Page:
The national political parties, weakened by a ban on soft money and the rise of super PACs, could see a financial resurgence due to a last-minute provision buried in a congressional spending deal struck Tuesday.
The measure would increase the amount individuals could donate to national parties tenfold by allowing wealthy contributors to give additional sums to separate party arms for financing presidential conventions, building renovations and recounts and other legal proceedings. Those three committees could accept triple the amount individuals can give now to the national parties.
Under the language in the bill, a couple could give as much as $3.1 million to a party's various national committees in one election cycle.
While there would be some restrictions on how parties could use those donations, the creation of new, wider lanes for money to travel into the parties would be a major boon, campaign finance experts said. The expanded avenues for giving would dramatically undercut some of the last remaining provisions of the landmark McCain-Feingold Act, which curtailed the ability of parties to raise huge, unregulated sums.
“It’s always hard to predict how much more money will actually be raised when contribution limits are modified like this,” said Michael Toner, a Republican election law attorney and former Federal Election Commission member. “But the opportunity is there for the national political parties to raise significantly more money. I think this could be a real shot in the arm for the national parties and it would be a further chipping away of the McCain-Feingold law.”
“Money is fungible in American politics,” Toner added. “Any change in the campaign finance law that allows additional funds to be raised by parties for specified purposes necessarily frees up funds to be spent electing candidates.”
The ability of parties to raise huge sums could help them retake power back from super PACs and politically active nonprofits, which have emerged as major players in national politics in the wake of the Supreme Court's Citizens United decision in 2010.
Tony Herman, a former general counsel for the Federal Election Commission, noted that all the donations permitted by the bill would be publicly disclosed, unlike money that goes to tax-exempt advocacy groups.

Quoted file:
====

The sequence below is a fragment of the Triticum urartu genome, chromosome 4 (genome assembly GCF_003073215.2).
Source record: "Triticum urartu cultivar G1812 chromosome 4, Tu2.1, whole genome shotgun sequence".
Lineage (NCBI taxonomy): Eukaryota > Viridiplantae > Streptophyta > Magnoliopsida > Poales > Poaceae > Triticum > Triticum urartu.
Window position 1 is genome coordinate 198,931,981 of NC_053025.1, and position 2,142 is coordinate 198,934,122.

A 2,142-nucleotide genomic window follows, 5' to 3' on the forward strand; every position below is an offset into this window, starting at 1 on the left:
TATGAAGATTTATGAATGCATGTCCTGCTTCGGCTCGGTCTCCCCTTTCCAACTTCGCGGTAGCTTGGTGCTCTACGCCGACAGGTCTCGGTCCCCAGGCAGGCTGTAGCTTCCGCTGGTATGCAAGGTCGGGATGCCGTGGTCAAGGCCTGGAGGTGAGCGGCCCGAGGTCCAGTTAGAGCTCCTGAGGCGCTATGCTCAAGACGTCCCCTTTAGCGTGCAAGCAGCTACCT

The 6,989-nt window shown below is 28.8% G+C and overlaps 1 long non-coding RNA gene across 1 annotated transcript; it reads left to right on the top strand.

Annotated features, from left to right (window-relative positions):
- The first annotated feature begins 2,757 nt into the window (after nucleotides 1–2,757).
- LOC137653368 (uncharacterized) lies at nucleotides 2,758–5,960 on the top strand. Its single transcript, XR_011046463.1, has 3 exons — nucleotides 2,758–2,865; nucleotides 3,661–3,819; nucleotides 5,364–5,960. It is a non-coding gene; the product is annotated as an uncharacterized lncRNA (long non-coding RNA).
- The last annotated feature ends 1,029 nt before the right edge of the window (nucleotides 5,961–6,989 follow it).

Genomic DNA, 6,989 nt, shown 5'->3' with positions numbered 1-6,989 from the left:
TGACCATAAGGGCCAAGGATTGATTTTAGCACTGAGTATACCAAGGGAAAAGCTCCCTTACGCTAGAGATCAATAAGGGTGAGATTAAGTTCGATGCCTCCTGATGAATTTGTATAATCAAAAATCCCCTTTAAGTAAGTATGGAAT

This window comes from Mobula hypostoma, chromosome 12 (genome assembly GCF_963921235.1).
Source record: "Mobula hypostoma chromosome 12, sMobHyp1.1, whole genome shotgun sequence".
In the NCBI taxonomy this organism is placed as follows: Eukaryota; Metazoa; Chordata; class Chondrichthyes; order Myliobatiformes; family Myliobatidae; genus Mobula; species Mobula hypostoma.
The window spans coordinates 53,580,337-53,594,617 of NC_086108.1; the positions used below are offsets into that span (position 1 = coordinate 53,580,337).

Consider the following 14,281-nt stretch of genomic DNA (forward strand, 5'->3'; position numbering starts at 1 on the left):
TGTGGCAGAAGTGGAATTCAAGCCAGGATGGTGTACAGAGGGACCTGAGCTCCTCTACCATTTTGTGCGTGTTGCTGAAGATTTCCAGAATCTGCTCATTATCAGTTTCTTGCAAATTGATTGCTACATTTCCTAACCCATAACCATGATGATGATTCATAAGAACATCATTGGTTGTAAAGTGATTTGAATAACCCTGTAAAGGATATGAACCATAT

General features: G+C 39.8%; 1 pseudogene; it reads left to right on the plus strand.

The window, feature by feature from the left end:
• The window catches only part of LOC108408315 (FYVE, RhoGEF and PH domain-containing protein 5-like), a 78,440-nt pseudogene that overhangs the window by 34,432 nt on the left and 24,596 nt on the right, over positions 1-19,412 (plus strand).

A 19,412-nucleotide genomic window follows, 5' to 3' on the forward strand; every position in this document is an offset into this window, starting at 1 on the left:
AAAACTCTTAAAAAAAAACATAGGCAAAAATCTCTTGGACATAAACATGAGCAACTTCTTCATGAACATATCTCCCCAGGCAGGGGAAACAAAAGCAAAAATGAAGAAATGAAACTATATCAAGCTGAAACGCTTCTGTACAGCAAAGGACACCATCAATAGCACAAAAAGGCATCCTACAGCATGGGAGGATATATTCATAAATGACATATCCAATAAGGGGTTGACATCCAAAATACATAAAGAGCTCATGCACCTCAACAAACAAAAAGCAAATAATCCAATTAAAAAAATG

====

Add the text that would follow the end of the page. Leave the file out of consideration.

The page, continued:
"It will thus help recalibrate the balance away from secret contributions and from unaccountable super PACs and toward open contributions to the parties by opening the door to higher contributions to the parties from wealthy individuals," Herman said. "And for that reason, in the post-Citizens United world, champions of disclosure should applaud this legislation."
Under the language of the bill, the Democratic National Committee and the Republican National Committee would each be able to raise money into three additional accounts, while the congressional campaign committees would have two new accounts.
“That’s very good news for the parties, and it will help restore the balance of power between parties and outside groups like super PACs,” said Washington campaign finance lawyer Robert Kelner.
There are some limits on how the money could be spent. Donations to convention committees could only go to pay for the costs of putting on those events, with expenditures capped at $20 million, for example.
But some of the language of the bill leaves room for the parties to liberally interpret where they can direct the funds. Donations to recount committees could be used for “other legal proceedings,” a generic phrase that could encompass many activities. And the creation of separate building fund committees could give parties leeway to spend contributions directed there on a variety of infrastructure-related purposes, as they did before McCain-Feingold.
Back then, “both Democratic and Republican party committees used building funds for a wide variety of purposes,” Kelner noted. “It’s likely there will be some debate about what, exactly, the parties can use their new building funds for.”
Election law attorney Kenneth Gross, a former associate general counsel at the Federal Election Commission, expressed some doubt about how much use the parties could make of money raised into the restricted accounts. But he noted that the change would dramatically increase the demands put on top party donors.
“The cost of an ambassadorship just went up,” Gross said. “The new limits, coupled with additional possible giving to other committees through joint fundraising, make the limits out of reach for virtually all Americans. Just a handful of people will give at these levels.”
Under the measure, a donor who gave the maximum $32,400 this year to the DNC or RNC would be able to donate another $291,600 on top of that to the party’s additional arms — a total of $324,000, ten times the current limit.
On top of that, a donor could give an additional $453,600 a year to a party's various congressional campaign committees.
The late addition of the language in the spending deal stunned and dismayed advocates for tighter campaign finance rules, who noted that prospect of such an expansion of party fundraising had not been publicly discussed before it was slipped into the final pages of the 1,603-page bill.
“This backroom deal represents everything Americans detest about Washington and about Congress,” said Meredith McGehee, policy director at the Campaign Legal Center. “Rather than pass legislation to fix the corrupt existing campaign finance system, this Congress that couldn't pass a bill to simply increase transparency for campaign contributions decided to raise the price for its attentions. The price for seat at the table in Washington just went up again and even further out of reach for all but the very richest of Americans. Both parties are complicit this dirty deal that was made based on incumbents' fears of money from outside groups.”